Encyclopedia of Criminology and Criminal Justice

2014 Edition
| Editors: Gerben Bruinsma, David Weisburd

Nuclear Weapons and State Crime

Reference work entry
DOI: https://doi.org/10.1007/978-1-4614-5690-2_116


Since the advent of the nuclear age, only a relatively small number of lawyers and criminologists have addressed the issue of nuclear weapons from anything resembling a criminological perspective. From 1945 on, questions concerning the legality or illegality of “the bomb” were raised, and over the years, a number of legal scholars and courts have analyzed the legal status of nuclear weapons under international law (Falk 1965, 2008a, b; Lawyers’ Committee on Nuclear Policy 1990; International Court of Justice 1996; Boyle 2002). One legal analyst argues “that we need to recognize the intrinsic criminality of any threat or use of nuclear weapons” (Falk 2008a, p. 43). However, the number of criminologists who have advocated for or directly engaged in criminological inquiry concerning nuclear weapons is quite small (Friedrichs 1985, 2010a, b; Kauzlarich and Kramer 1998; Kramer and Kauzlarich 1999, 2011; Kramer and Bradshaw 2011). One prominent criminologist has observed: “It is...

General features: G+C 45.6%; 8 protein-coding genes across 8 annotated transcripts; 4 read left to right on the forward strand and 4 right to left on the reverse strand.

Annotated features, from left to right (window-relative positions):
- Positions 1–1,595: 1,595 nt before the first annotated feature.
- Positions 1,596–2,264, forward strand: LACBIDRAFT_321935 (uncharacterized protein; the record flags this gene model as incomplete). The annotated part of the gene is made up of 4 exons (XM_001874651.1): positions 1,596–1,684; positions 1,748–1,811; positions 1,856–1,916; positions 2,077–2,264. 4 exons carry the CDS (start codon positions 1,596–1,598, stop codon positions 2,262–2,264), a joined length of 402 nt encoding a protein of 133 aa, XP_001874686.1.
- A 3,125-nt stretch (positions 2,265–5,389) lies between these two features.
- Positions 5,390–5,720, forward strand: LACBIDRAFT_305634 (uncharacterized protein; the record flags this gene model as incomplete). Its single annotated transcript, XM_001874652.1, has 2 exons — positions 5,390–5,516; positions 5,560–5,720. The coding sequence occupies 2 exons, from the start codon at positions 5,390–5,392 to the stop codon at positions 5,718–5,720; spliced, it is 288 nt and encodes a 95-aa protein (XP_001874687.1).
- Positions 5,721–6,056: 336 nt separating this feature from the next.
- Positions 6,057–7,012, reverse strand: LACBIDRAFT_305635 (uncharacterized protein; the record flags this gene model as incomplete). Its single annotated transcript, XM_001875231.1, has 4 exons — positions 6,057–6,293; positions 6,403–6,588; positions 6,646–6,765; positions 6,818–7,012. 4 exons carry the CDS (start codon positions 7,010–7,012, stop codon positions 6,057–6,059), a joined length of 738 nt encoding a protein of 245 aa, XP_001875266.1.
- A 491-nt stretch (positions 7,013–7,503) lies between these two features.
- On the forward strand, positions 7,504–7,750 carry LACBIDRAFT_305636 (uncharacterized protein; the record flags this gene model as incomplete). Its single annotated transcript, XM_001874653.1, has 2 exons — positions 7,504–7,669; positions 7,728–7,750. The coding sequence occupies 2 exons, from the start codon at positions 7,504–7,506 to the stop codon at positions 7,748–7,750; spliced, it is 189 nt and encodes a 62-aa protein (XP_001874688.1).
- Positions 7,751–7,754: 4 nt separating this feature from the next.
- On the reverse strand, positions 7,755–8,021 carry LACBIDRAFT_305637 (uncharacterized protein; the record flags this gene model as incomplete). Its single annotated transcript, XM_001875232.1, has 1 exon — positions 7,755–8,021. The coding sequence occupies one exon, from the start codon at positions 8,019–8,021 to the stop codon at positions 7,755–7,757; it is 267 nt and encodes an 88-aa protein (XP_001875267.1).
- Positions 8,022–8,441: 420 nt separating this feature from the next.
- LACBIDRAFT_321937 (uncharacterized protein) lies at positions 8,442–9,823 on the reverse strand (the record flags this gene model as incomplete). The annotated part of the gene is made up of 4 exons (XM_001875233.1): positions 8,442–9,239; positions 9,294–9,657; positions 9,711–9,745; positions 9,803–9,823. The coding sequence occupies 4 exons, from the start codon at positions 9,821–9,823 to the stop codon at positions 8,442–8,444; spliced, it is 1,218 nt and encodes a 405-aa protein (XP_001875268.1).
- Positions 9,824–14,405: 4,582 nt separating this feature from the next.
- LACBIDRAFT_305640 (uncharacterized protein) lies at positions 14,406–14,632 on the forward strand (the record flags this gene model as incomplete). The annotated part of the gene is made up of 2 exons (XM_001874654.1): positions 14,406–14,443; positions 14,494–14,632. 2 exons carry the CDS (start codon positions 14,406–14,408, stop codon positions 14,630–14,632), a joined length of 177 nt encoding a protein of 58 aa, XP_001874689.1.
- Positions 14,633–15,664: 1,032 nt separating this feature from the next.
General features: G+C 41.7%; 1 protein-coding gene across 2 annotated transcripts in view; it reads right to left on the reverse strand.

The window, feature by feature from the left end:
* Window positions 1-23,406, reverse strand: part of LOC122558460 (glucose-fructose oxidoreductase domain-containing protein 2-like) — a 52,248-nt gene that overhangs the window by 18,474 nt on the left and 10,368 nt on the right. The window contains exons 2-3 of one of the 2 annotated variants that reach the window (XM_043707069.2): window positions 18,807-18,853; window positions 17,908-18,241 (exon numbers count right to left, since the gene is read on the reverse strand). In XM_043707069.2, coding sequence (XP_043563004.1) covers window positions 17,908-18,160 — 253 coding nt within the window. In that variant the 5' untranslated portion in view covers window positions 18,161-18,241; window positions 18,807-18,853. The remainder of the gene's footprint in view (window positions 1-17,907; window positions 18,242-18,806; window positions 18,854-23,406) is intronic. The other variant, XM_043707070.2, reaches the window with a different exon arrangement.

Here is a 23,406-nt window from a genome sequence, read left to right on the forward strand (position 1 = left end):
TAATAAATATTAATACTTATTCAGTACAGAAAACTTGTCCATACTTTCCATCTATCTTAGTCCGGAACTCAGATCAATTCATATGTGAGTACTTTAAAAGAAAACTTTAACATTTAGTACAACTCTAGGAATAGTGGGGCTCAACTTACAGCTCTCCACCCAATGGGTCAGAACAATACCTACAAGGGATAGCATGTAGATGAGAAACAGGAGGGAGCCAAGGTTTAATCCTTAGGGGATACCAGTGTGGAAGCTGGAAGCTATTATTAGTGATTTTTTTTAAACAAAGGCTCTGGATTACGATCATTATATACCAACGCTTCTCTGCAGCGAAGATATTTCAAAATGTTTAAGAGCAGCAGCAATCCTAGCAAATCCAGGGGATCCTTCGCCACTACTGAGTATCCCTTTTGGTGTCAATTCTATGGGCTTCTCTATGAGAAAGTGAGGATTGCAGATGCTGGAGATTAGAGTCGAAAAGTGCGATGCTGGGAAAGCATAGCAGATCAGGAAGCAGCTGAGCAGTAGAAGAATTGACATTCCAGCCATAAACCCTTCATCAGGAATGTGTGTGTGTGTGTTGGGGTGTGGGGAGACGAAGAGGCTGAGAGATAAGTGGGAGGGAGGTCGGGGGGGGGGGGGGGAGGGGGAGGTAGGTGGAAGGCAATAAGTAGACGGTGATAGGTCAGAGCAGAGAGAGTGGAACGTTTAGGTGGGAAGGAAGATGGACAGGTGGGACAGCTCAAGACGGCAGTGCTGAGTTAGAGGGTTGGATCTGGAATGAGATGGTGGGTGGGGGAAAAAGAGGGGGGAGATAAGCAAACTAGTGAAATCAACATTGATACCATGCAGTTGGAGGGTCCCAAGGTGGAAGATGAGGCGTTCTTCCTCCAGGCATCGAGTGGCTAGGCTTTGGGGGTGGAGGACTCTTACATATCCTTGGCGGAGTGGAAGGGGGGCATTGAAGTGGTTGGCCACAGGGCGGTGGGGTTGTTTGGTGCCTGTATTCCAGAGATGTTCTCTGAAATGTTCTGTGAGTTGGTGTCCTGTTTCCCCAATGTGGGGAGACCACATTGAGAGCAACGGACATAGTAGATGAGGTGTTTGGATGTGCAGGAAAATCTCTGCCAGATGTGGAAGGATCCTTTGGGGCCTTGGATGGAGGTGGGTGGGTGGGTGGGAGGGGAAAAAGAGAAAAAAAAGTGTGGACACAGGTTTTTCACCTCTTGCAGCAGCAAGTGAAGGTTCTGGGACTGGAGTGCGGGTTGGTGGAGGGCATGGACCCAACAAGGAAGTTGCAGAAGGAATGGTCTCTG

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© Springer Science+Business Media New York 2014

Authors and Affiliations

  1. 1.Department of SociologyWestern Michigan UniversityKalamazooUSA